Vanishing gains

First was Delek Global, which floated in April - with a whimper. The IPO did not go well. Demand did not flow like water, the company had to lower its share price and parent firm Delek Real Estate saw its capital gains from the flotation plummet from an anticipated NIS 1.2 billion down to NIS 60 million. Yes, you read that correctly.

It started badly and limped on. Liquidity is low and the company has lost half its value, due in part to its misadventure with Swiss company Jelmoli, which is suing after Delek reneged on a deal to buy a huge portfolio.

In May, Lev Leviev's Africa Israel floated AFI Development. In this case, demand did run strong. Too strong: Leviev succumbed to the temptation and upped the share price, which had been looking pretty bubbly anyway. Even at the remarkable company valuation of $1.4 billion, investors bit, but the results of the ill judgment were devastating. The stock started sinking on its very first day, and has lost 30% by now. As a direct result, Africa Israel's stock in Tel Aviv also took a hammering.

During 2007 the Africa Israel executives talked about floating another group firm, AFI Europe. It hasn't happened yet, and English investors may be leery of another Leviev story.

One large-cap that did well is the Gardiner family firm Cinema City, which floated a year ago in Poland and has returned 72% this year. But Engel Eastern Europe disappointed: It has lost half its value this year, and 34% since its IPO in mid-2005.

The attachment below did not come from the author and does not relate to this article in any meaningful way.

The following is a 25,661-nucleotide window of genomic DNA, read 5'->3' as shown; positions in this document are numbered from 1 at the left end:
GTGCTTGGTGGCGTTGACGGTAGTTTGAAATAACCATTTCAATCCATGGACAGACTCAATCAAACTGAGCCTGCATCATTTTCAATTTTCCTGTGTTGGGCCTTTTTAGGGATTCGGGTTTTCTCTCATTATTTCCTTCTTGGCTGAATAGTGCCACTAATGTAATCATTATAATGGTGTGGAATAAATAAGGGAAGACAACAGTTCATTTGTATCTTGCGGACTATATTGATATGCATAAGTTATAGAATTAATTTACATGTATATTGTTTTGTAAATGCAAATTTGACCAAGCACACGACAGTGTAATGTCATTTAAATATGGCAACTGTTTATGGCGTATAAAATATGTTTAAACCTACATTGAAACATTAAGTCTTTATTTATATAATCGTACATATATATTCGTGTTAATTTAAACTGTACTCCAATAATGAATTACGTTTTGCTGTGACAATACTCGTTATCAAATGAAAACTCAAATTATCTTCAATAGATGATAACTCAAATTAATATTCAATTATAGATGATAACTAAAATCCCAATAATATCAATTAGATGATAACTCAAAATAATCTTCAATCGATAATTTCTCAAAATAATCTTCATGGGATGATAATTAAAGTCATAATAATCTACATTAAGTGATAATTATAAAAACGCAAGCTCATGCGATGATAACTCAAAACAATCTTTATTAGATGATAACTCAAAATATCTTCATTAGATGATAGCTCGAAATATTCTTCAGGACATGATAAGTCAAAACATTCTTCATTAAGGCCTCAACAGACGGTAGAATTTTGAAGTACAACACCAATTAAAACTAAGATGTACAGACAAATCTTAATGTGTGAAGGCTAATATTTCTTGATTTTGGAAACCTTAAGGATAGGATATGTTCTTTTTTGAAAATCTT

Yet there were some swans among the dogs, and one such is a tiny company from Ramat Hahayal, called iPoint-media, controlled by Tel Aviv-listed company Nisko. iPoint's software enables communications providers to supply video-based services through broadband.

iPoint-media floated in September 2006 and has risen 183% this year, though with major fluctuations en route. Today iPoint-media is worth $65 million.

Among the small-caps that stood out is cellphone-maker Telit, which posted a terrific rally after two horrible years. In fact, it rose 150% after its chief executive Oozi Cats and an Italian investment group bought the controlling interest from the Polar group. Yet seen from its IPO in March 2005, Telit stock is down 40%.

Telenovelas production smallcap Dori Media is another leaper, rising 115% this year. Among the worst of the smallcaps are Polar group company Nipson (-84%), Atlas Estates (-72%) and Medvision (-61%).

Looking at 13 Israeli real estate offerings in London from the last two years (including secondary offerings) shows unhappy results. Eight have lost money for investors. However, RGI, run by Boris Kuzinez, has done well, and so has Moti Zisser's Plaza Centers, returning 25% since its flotation in October 2006. This year it has risen 15%.

Then there's Emblaze, which had belonged to the flamboyant Eli Reifman. It lost 50% this year despite its takeover of Formula Systems.

After Nasdaq, London had been the next great hope for Israeli entrepreneurs. Could Poland be next? Kardan group company GTC chose to float in Warsaw and was followed by Cinema City, Plaza Centers and Ronson. This week the world learned that Yuli Ofer's company CEE, which engages in eastern European real estate, is moving to float in Warsaw, and Atlas and Nanette mean to dual-list there. The tough year of 2007 notwithstanding, Israel's entrepreneurs are an irrepressible lot.